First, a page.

In the past, Sun released various components when they were ready--new computers, updated operating systems, bigger storage systems, expanded software packages and so on. Beginning this year, CEO Scott McNealy ordered the switch to a synchronized release of pre-built packages once every quarter, with all the components designed to work together harmoniously.
With this holistic strategy, Sun pays for integration that customers would otherwise have to do themselves or pay a third party to do. It's Sun's attempt to fight its way back to the prominence it has lost in recent years, after the manic spending of the 1990s, the maturity of servers based on Intel processors, the emergence of the inexpensive Linux operating system and the reawakened might of IBM.
Some are convinced Sun's philosophy is on target.
"Systems with a capital 'S' are back," RedMonk analyst James Governor said. "It's going to get a little lonely for software- or hardware-only vendors."
Product batches in the first two quarterly releases were unified largely superficially, Sun admits, but next week at its SunNetwork conference in San Francisco, Sun said it will begin showing some evidence that its product groups are working together and not simply releasing products at the same time. The conference will be held Sept. 16 through Sept. 18.
One show highlight should be, the collection of server software for handling e-mail, hosting Web sites, running Java programs and performing many other tasks. Sun believes that integrating all these components and then selling the lot priced simply on how many employees a company has--somewhere between $100 to $200 per head each year, according to software chief Jonathan Schwartz--will help the company take on competitors such as IBM and Microsoft that have a much stronger presence in the market.
"A year ago, each of those products were on a different cadence, a different launch cycle," said Larry Singer, Sun's.
Also expected at the show are Mad Hatter, the version of Linux and higher-level software for desktop computers; new developer tools for Orion; advancements with N1, which is software designed to let programs run efficiently on collections of different hardware; and a new integrated hardware-software suite to get customers started in grid computing. McNealy and Schwartz are among the executives speaking at the three-day conference in San Francisco.
Sun's integration work will extend to hardware as well, through projects such as N1. Ultimately, the company's goal is to release a quarterly update to the gigantic assemblage of backend data processing and storage technology that McNealy calls the "big friggin' Webtone switch," better known as the network computer.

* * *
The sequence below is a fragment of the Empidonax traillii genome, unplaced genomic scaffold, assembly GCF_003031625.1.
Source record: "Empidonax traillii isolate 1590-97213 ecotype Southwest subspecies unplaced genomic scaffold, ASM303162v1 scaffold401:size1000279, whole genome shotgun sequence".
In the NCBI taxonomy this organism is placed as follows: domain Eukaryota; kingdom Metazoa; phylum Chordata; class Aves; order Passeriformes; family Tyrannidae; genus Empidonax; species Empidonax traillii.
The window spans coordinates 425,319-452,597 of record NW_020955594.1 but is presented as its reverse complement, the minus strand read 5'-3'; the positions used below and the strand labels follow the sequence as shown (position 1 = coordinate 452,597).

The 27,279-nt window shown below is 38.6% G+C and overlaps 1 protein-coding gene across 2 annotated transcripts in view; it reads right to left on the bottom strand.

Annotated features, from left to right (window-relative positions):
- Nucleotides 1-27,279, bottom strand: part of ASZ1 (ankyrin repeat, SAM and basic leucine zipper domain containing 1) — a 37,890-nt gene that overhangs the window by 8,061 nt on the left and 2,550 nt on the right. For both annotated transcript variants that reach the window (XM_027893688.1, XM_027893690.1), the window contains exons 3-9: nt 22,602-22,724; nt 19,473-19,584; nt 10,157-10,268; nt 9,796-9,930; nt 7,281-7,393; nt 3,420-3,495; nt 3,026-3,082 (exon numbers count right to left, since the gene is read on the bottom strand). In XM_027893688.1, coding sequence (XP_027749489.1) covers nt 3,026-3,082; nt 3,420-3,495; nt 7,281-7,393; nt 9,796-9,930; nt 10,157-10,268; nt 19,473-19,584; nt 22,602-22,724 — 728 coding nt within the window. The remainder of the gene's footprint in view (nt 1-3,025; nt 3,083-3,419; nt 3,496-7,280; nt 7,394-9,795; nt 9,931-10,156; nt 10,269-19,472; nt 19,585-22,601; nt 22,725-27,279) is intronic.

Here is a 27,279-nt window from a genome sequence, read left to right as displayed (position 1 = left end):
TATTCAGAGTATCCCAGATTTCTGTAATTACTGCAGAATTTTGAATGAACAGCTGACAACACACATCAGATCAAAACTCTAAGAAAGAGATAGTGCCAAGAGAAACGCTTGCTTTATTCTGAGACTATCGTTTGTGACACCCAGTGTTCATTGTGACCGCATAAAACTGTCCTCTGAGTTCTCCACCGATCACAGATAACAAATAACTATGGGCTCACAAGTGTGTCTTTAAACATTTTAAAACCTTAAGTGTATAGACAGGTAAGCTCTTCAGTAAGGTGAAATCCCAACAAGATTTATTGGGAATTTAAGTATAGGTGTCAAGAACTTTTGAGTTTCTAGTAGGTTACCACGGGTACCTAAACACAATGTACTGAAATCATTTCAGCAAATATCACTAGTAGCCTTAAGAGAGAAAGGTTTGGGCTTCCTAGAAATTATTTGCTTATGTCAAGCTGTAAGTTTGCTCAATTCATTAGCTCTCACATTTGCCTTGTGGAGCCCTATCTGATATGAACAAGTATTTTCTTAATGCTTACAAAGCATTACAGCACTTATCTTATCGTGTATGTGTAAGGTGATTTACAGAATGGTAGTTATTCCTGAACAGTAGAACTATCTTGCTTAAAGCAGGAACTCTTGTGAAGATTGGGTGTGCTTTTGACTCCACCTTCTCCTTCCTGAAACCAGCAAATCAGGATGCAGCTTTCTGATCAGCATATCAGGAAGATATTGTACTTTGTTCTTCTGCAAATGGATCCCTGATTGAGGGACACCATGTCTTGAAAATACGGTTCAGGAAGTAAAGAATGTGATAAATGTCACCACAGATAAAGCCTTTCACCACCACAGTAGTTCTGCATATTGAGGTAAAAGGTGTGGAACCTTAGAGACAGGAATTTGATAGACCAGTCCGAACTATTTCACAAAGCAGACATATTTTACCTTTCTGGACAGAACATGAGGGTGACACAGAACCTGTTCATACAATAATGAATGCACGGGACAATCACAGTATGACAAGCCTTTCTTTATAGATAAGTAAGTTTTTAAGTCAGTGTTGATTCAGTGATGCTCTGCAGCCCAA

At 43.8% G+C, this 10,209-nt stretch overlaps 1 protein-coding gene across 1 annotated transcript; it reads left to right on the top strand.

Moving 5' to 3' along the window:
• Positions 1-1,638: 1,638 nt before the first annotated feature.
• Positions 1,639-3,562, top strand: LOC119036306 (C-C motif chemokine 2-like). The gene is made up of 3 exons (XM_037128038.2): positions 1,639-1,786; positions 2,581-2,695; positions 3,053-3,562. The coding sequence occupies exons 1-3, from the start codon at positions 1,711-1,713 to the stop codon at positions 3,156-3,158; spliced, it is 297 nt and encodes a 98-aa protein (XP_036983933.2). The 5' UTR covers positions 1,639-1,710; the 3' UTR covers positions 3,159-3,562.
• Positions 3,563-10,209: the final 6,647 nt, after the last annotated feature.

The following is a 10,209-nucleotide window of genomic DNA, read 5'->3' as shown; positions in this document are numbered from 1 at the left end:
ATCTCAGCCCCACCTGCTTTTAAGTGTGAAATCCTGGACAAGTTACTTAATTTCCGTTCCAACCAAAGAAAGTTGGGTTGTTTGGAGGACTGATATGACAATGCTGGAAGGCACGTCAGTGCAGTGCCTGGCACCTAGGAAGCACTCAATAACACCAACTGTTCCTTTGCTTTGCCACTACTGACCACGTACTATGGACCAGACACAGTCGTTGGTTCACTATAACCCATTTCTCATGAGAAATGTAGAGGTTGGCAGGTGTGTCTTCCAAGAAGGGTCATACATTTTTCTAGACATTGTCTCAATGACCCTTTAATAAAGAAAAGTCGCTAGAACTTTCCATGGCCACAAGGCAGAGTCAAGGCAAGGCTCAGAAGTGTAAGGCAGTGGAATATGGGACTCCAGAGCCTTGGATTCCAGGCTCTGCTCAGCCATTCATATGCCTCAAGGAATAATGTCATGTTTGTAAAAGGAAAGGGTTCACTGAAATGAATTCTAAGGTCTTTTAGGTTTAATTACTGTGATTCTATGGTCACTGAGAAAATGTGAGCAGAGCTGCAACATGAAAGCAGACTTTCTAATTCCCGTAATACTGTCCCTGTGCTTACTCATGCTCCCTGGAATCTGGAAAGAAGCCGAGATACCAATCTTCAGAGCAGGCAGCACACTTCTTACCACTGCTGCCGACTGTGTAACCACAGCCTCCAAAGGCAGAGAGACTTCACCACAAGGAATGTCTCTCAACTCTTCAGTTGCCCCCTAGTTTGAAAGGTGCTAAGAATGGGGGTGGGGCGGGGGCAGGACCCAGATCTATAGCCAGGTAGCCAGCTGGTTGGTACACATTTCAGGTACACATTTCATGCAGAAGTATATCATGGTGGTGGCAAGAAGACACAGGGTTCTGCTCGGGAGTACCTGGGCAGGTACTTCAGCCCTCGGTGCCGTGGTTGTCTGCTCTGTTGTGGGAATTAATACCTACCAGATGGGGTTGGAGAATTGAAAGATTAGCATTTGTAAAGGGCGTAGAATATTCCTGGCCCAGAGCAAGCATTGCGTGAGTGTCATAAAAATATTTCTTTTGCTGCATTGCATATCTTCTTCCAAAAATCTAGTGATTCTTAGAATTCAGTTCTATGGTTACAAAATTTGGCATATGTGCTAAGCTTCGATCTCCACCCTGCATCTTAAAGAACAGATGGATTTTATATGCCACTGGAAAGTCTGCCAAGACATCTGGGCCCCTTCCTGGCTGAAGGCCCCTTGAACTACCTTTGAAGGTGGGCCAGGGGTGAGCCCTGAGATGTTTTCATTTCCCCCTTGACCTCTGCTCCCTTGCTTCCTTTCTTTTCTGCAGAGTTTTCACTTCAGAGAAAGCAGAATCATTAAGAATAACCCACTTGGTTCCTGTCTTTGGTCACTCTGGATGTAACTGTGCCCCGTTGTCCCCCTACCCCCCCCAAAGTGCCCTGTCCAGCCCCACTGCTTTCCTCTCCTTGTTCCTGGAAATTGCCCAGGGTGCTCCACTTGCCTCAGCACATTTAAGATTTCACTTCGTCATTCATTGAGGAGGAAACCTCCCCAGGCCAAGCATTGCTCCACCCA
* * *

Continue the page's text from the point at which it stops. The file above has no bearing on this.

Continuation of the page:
Like many parts of McNealy's world, the holistic approach and quarterly release have deep ties to the automotive industry. His father was vice chairman of American Motors and the names of all McNealy's sons can also be found on American vehicles. And he frequently uses automotive metaphors.
When it comes to computing, McNealy argues that, just as they want fully operational cars and not a collection of piston rings and other components. The quarterly release is analogous to the auto industry's annual debut of new models.
Unifying Sun's groups has been a work in progress for years. McNealy directed his former chief operating officer, Ed Zander, to dismantle the Sun "planets" organization of independent fiefdoms, and, when the job was complete. Now, one of the top items on the agenda is giving Sun, long seen as a hardware company, a credible collection of software products.
It's no surprise that software executives such as Schwartz are happy with the increased prominence software has in Sun's long-term vision, but even Sun's hardware honchos have signed on.
"We're no longer a box shop," said Neil Knox, executive vice president of Sun's volume systems group, which sells Intel- and UltraSparc-based servers.
"The ultimate product really is a system, not a chip," declared David Yen, executive vice president of chips.
But Sun has work to do. McNealy acknowledges the, and the company still suffers from and .
Competitors are active--notably IBM, whose server software is more widely used. Big Blue is headed in the same direction as Sun, said Governor, the RedMonk analyst. "Wait until you see the integrated bundles IBM is going to bring to market," Governor said. "IBM Software Group is finally playing the kind of glue role needed by IBM."
Another issue for Sun is that transforming a company with tens of thousands of employees can be difficult.
Singer believes it can be done. "In 1993, we were a workstation company. Then we became a server company. Now we're moving to an infrastructure architecture company. That means we have to start acing like it," Singer said. "This quarterly cadence is a pretty big part of that cultural change within Sun."
Singer's last job on the receiving end of Sun's sales force gives him an appreciation for the company's holistic approach.
"I was the chief information officer of the state of Georgia. It became a big exercise for us, whenever Sun had a new product release," Singer said. "We had to figure out whether to accept it or not, and a big part of that was whether it was going to work with other Sun products and other partner products."